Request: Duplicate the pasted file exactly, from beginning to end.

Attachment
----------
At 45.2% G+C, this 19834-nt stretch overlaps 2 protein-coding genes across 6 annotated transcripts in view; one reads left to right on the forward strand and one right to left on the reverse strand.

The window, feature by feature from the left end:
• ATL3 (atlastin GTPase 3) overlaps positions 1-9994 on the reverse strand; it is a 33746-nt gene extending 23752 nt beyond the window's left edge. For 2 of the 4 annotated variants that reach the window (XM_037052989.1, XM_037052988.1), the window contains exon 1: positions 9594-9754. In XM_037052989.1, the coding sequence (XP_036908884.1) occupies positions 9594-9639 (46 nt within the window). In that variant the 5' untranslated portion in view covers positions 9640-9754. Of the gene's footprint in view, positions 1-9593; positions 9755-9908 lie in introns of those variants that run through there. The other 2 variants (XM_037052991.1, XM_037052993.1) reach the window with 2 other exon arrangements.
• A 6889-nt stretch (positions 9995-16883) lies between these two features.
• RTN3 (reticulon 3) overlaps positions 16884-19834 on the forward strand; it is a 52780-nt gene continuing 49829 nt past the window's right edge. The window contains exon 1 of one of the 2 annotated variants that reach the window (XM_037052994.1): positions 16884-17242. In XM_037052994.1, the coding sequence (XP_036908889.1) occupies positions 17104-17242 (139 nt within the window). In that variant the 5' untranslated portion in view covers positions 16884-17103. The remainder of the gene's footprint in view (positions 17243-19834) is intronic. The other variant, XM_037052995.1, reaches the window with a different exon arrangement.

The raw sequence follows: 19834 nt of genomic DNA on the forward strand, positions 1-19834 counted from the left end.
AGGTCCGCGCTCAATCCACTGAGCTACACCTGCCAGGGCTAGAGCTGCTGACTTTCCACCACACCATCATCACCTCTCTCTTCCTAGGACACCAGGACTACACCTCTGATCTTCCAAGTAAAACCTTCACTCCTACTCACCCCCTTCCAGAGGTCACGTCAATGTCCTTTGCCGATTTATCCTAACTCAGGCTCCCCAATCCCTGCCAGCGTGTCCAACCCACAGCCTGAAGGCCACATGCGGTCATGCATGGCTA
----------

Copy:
At 45.2% G+C, this 19834-nt stretch overlaps 2 protein-coding genes across 6 annotated transcripts in view; one reads left to right on the forward strand and one right to left on the reverse strand.

The window, feature by feature from the left end:
• ATL3 (atlastin GTPase 3) overlaps positions 1-9994 on the reverse strand; it is a 33746-nt gene extending 23752 nt beyond the window's left edge. For 2 of the 4 annotated variants that reach the window (XM_037052989.1, XM_037052988.1), the window contains exon 1: positions 9594-9754. In XM_037052989.1, the coding sequence (XP_036908884.1) occupies positions 9594-9639 (46 nt within the window). In that variant the 5' untranslated portion in view covers positions 9640-9754. Of the gene's footprint in view, positions 1-9593; positions 9755-9908 lie in introns of those variants that run through there. The other 2 variants (XM_037052991.1, XM_037052993.1) reach the window with 2 other exon arrangements.
• A 6889-nt stretch (positions 9995-16883) lies between these two features.
• RTN3 (reticulon 3) overlaps positions 16884-19834 on the forward strand; it is a 52780-nt gene continuing 49829 nt past the window's right edge. The window contains exon 1 of one of the 2 annotated variants that reach the window (XM_037052994.1): positions 16884-17242. In XM_037052994.1, the coding sequence (XP_036908889.1) occupies positions 17104-17242 (139 nt within the window). In that variant the 5' untranslated portion in view covers positions 16884-17103. The remainder of the gene's footprint in view (positions 17243-19834) is intronic. The other variant, XM_037052995.1, reaches the window with a different exon arrangement.

The raw sequence follows: 19834 nt of genomic DNA on the forward strand, positions 1-19834 counted from the left end.
AGGTCCGCGCTCAATCCACTGAGCTACACCTGCCAGGGCTAGAGCTGCTGACTTTCCACCACACCATCATCACCTCTCTCTTCCTAGGACACCAGGACTACACCTCTGATCTTCCAAGTAAAACCTTCACTCCTACTCACCCCCTTCCAGAGGTCACGTCAATGTCCTTTGCCGATTTATCCTAACTCAGGCTCCCCAATCCCTGCCAGCGTGTCCAACCCACAGCCTGAAGGCCACATGCGGTCATGCATGGCTA